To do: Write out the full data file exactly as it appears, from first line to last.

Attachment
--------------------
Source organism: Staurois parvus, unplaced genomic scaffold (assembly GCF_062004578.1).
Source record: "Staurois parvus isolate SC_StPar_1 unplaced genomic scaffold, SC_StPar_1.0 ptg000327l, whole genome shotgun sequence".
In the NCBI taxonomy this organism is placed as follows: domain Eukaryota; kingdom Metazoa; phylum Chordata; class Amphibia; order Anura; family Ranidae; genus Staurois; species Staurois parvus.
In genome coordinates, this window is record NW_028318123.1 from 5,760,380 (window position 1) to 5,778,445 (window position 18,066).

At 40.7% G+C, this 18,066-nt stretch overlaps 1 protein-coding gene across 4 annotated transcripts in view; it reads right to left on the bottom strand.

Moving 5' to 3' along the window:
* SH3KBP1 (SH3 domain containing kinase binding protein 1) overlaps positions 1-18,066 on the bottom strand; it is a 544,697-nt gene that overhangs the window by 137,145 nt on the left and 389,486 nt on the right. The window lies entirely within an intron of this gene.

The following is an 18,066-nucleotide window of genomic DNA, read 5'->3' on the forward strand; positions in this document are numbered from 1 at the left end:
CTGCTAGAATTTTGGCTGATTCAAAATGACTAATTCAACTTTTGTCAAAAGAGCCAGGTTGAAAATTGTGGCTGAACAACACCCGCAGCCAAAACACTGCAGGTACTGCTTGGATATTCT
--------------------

Source organism: Staurois parvus, unplaced genomic scaffold (assembly GCF_062004578.1).
Source record: "Staurois parvus isolate SC_StPar_1 unplaced genomic scaffold, SC_StPar_1.0 ptg000327l, whole genome shotgun sequence".
In the NCBI taxonomy this organism is placed as follows: domain Eukaryota; kingdom Metazoa; phylum Chordata; class Amphibia; order Anura; family Ranidae; genus Staurois; species Staurois parvus.
In genome coordinates, this window is record NW_028318123.1 from 5,760,380 (window position 1) to 5,778,445 (window position 18,066).

At 40.7% G+C, this 18,066-nt stretch overlaps 1 protein-coding gene across 4 annotated transcripts in view; it reads right to left on the bottom strand.

Moving 5' to 3' along the window:
* SH3KBP1 (SH3 domain containing kinase binding protein 1) overlaps positions 1-18,066 on the bottom strand; it is a 544,697-nt gene that overhangs the window by 137,145 nt on the left and 389,486 nt on the right. The window lies entirely within an intron of this gene.

The following is an 18,066-nucleotide window of genomic DNA, read 5'->3' on the forward strand; positions in this document are numbered from 1 at the left end:
CTGCTAGAATTTTGGCTGATTCAAAATGACTAATTCAACTTTTGTCAAAAGAGCCAGGTTGAAAATTGTGGCTGAACAACACCCGCAGCCAAAACACTGCAGGTACTGCTTGGATATTCT